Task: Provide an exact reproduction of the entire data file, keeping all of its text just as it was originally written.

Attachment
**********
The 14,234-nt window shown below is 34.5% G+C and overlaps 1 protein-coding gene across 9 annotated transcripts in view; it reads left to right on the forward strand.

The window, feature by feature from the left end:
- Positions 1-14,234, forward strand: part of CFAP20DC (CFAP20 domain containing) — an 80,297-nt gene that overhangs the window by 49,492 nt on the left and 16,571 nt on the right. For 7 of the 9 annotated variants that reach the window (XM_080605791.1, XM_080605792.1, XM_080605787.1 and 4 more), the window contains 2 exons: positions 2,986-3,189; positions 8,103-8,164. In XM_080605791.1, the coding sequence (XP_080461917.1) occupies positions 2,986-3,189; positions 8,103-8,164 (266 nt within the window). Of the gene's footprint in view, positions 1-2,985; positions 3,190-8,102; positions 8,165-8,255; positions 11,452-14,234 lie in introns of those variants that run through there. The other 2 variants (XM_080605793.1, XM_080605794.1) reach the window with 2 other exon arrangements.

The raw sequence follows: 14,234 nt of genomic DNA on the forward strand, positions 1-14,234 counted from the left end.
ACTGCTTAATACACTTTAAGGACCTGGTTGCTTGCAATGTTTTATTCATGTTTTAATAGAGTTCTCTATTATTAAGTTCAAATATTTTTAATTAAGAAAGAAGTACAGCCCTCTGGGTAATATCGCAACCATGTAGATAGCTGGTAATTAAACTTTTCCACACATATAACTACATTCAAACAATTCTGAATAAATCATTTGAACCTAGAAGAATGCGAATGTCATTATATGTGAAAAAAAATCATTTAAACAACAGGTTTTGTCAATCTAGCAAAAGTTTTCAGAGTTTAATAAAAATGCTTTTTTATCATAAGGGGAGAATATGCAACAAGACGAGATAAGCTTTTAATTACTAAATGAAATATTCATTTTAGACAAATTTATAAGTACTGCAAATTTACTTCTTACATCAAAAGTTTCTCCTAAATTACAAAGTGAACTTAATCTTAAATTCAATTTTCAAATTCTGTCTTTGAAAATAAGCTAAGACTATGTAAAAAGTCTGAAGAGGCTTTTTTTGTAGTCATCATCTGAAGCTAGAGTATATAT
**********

The 14,234-nt window shown below is 34.5% G+C and overlaps 1 protein-coding gene across 9 annotated transcripts in view; it reads left to right on the forward strand.

The window, feature by feature from the left end:
- Positions 1-14,234, forward strand: part of CFAP20DC (CFAP20 domain containing) — an 80,297-nt gene that overhangs the window by 49,492 nt on the left and 16,571 nt on the right. For 7 of the 9 annotated variants that reach the window (XM_080605791.1, XM_080605792.1, XM_080605787.1 and 4 more), the window contains 2 exons: positions 2,986-3,189; positions 8,103-8,164. In XM_080605791.1, the coding sequence (XP_080461917.1) occupies positions 2,986-3,189; positions 8,103-8,164 (266 nt within the window). Of the gene's footprint in view, positions 1-2,985; positions 3,190-8,102; positions 8,165-8,255; positions 11,452-14,234 lie in introns of those variants that run through there. The other 2 variants (XM_080605793.1, XM_080605794.1) reach the window with 2 other exon arrangements.

The raw sequence follows: 14,234 nt of genomic DNA on the forward strand, positions 1-14,234 counted from the left end.
ACTGCTTAATACACTTTAAGGACCTGGTTGCTTGCAATGTTTTATTCATGTTTTAATAGAGTTCTCTATTATTAAGTTCAAATATTTTTAATTAAGAAAGAAGTACAGCCCTCTGGGTAATATCGCAACCATGTAGATAGCTGGTAATTAAACTTTTCCACACATATAACTACATTCAAACAATTCTGAATAAATCATTTGAACCTAGAAGAATGCGAATGTCATTATATGTGAAAAAAAATCATTTAAACAACAGGTTTTGTCAATCTAGCAAAAGTTTTCAGAGTTTAATAAAAATGCTTTTTTATCATAAGGGGAGAATATGCAACAAGACGAGATAAGCTTTTAATTACTAAATGAAATATTCATTTTAGACAAATTTATAAGTACTGCAAATTTACTTCTTACATCAAAAGTTTCTCCTAAATTACAAAGTGAACTTAATCTTAAATTCAATTTTCAAATTCTGTCTTTGAAAATAAGCTAAGACTATGTAAAAAGTCTGAAGAGGCTTTTTTTGTAGTCATCATCTGAAGCTAGAGTATATAT